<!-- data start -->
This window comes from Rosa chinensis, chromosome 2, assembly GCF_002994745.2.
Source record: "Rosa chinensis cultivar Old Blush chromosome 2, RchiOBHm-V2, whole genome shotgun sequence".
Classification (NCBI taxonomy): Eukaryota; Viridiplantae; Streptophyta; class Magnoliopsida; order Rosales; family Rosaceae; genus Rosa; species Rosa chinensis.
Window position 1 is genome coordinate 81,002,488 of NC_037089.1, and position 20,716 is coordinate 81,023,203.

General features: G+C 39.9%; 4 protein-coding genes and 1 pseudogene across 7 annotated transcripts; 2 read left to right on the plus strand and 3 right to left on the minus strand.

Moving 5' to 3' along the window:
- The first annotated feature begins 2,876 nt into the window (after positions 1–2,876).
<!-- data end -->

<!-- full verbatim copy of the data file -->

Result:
This window comes from Rosa chinensis, chromosome 2, assembly GCF_002994745.2.
Source record: "Rosa chinensis cultivar Old Blush chromosome 2, RchiOBHm-V2, whole genome shotgun sequence".
Classification (NCBI taxonomy): Eukaryota; Viridiplantae; Streptophyta; class Magnoliopsida; order Rosales; family Rosaceae; genus Rosa; species Rosa chinensis.
Window position 1 is genome coordinate 81,002,488 of NC_037089.1, and position 20,716 is coordinate 81,023,203.

General features: G+C 39.9%; 4 protein-coding genes and 1 pseudogene across 7 annotated transcripts; 2 read left to right on the plus strand and 3 right to left on the minus strand.

Moving 5' to 3' along the window:
- The first annotated feature begins 2,876 nt into the window (after positions 1–2,876).